"Really, you would think they'd at least know about the stuff they're showing." I followed my wife as she took a turn at the rep. "Hi, is there a way to look this up so we can get some information about this tile?"

"No, actually there isn't." With the stealth of a side-stepping Ninja, the woman scooped up a brochure and waved it  like a magical cure for ringworm. It was the one I'd just thrown back on the pile. "But you can go to our store."

I watched my wife's face. While initially proffering a scowl of discontent, it rapidly melded quickly into her fifth grade teacher mask of resignation and acceptance. "Okay, thanks."

We retreated down the carpeted runway. "That was helpful," I said.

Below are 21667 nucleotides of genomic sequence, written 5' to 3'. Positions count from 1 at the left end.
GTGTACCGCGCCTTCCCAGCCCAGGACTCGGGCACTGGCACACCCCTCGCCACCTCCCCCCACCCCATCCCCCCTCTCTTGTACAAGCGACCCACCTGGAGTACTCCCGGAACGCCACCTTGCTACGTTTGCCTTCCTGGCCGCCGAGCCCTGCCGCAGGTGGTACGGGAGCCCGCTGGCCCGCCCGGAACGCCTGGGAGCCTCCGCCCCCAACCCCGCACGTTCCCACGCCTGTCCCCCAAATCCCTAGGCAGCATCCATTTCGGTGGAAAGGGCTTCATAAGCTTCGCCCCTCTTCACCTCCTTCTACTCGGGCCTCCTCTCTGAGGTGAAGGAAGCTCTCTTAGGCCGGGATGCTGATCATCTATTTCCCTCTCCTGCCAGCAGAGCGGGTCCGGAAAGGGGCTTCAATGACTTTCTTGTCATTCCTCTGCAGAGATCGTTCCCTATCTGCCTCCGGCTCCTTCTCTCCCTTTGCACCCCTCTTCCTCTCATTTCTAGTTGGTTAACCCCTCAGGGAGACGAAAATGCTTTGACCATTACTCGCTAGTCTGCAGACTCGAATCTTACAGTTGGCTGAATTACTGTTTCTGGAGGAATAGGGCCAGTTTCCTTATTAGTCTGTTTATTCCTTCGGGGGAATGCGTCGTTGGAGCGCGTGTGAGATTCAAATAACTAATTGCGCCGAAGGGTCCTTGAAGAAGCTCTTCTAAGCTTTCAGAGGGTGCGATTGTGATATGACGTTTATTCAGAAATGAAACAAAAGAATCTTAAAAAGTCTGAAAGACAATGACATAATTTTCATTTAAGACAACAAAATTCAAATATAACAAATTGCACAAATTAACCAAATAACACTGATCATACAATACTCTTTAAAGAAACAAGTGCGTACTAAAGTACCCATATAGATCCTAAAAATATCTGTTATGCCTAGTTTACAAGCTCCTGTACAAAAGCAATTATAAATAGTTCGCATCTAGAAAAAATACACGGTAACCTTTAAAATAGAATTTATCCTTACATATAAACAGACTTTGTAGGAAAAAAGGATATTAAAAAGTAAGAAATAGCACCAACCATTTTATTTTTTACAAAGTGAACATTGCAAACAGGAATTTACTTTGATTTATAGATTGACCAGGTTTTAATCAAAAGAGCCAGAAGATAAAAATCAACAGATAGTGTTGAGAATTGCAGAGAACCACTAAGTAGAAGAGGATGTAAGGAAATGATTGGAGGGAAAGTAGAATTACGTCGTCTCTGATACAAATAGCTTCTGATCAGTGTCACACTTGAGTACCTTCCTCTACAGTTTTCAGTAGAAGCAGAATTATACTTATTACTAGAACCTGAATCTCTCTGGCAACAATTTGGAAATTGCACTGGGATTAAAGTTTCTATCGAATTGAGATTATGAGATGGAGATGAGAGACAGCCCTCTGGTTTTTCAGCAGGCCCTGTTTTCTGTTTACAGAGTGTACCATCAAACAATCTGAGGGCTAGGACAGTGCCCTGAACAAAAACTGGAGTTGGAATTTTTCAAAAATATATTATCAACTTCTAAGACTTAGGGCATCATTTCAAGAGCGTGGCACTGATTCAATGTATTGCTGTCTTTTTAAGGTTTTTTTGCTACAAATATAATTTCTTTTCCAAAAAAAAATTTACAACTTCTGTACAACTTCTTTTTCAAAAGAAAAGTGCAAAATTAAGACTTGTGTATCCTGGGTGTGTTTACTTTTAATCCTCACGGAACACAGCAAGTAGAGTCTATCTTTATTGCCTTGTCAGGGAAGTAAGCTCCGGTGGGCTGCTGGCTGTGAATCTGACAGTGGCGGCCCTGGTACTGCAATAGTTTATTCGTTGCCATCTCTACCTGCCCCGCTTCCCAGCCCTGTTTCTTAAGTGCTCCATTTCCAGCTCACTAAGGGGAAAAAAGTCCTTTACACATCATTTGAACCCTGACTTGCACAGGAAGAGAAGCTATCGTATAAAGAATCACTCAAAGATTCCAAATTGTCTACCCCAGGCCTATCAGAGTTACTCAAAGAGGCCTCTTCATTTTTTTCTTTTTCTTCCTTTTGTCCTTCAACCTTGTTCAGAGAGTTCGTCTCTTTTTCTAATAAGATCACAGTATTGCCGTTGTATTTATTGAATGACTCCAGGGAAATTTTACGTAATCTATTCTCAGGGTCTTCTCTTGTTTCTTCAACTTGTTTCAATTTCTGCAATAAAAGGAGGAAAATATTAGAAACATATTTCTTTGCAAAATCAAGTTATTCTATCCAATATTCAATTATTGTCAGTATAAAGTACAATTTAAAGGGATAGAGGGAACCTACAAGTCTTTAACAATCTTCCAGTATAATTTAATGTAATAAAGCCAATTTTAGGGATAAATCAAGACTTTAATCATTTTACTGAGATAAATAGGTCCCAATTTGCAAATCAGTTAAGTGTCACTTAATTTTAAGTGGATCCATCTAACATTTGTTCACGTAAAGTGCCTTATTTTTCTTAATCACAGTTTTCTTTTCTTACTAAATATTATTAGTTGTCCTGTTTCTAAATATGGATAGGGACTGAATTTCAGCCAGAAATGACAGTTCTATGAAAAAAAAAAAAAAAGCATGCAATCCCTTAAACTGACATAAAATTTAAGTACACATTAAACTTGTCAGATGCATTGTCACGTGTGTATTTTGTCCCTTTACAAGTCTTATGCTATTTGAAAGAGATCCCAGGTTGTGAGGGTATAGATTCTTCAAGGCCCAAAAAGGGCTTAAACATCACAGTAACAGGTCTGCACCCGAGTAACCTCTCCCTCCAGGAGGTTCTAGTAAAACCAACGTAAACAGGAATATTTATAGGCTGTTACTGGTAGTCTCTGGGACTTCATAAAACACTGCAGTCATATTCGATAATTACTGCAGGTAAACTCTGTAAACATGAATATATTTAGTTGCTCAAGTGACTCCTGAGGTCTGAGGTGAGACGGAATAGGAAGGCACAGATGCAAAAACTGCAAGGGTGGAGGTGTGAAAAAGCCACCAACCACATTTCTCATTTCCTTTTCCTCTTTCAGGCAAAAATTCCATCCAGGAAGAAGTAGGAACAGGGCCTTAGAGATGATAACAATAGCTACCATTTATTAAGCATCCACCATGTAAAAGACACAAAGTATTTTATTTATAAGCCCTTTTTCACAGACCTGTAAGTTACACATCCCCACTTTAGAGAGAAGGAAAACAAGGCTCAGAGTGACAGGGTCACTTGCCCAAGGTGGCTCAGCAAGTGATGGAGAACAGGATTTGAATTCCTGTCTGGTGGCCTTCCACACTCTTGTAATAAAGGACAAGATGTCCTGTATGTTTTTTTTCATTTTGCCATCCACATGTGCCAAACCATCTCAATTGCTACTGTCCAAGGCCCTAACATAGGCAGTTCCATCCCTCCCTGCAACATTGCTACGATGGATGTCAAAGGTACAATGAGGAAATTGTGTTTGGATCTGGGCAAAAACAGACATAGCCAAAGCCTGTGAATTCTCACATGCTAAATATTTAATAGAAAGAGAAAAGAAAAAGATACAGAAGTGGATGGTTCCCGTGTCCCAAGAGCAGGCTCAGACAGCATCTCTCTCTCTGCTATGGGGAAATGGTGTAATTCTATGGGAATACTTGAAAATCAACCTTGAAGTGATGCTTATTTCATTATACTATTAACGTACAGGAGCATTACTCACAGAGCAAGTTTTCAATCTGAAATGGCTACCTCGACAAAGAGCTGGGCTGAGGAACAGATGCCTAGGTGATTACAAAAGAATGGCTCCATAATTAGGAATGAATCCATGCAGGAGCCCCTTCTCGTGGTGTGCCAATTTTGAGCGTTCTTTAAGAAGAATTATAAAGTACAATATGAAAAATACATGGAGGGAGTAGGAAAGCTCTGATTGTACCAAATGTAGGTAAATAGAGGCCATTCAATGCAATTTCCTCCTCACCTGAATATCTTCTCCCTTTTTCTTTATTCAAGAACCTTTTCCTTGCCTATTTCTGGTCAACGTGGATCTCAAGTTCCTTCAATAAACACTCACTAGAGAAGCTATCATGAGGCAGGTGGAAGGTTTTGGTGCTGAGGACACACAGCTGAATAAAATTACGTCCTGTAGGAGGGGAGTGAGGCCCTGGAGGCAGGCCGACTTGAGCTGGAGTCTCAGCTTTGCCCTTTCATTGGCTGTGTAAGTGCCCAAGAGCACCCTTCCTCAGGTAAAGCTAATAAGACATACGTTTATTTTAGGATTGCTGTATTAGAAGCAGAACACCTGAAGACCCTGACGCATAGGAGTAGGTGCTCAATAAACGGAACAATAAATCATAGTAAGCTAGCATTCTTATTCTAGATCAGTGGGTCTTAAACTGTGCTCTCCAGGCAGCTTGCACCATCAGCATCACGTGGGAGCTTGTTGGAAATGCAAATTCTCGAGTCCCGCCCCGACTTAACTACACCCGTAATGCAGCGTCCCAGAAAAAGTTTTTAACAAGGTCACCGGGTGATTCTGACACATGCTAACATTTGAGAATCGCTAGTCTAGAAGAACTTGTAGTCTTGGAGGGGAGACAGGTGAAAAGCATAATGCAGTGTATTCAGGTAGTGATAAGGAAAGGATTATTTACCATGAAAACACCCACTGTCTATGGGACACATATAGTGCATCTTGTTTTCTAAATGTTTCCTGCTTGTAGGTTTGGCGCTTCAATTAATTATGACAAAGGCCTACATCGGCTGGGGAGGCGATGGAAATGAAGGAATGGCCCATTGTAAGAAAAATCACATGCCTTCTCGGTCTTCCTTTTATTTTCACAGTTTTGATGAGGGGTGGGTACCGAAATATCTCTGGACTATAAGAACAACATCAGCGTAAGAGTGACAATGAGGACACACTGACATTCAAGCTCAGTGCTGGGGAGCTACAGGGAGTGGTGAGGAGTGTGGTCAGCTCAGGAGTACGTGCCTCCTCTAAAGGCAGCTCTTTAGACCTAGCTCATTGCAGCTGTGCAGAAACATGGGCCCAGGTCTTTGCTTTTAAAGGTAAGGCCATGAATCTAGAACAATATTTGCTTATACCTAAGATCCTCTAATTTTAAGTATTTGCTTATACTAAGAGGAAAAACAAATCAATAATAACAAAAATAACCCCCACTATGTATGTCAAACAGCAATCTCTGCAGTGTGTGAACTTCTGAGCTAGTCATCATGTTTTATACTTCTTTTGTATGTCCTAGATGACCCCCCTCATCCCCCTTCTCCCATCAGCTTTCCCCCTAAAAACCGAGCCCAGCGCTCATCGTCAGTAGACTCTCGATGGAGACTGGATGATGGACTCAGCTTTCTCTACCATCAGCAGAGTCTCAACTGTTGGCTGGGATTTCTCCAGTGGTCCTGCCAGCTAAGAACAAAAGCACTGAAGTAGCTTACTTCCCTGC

My bride shook her head. "Great customer service."

"Can you believe that?" I asked."Are you about ready to go? We can go to the tile place she's talking about and talk to somebody who knows something."

"Yeah, I think I'm done here."

We declined a hand stamp from a lady in a blue cardigan on our way out and walked into the breezy Saturday afternoon. "Well, at least we found what we're looking for."

"Yeah, that's true." She cradled her iPad under her arm and hiked up her handbag. "I guess that's worth twenty-four bucks right there.  I can just show them the pictures I took."

And that's just what we did. Ten minutes later, we stood at the store ready to order,  my wife poking at her iPad screen until her eyes brightened. She rotated the device and presented our holy grail, our dream tile pattern, to the guy behind the counter.

He squinted. He cocked his head.

He spoke. "Hmm, doesn’t look familiar."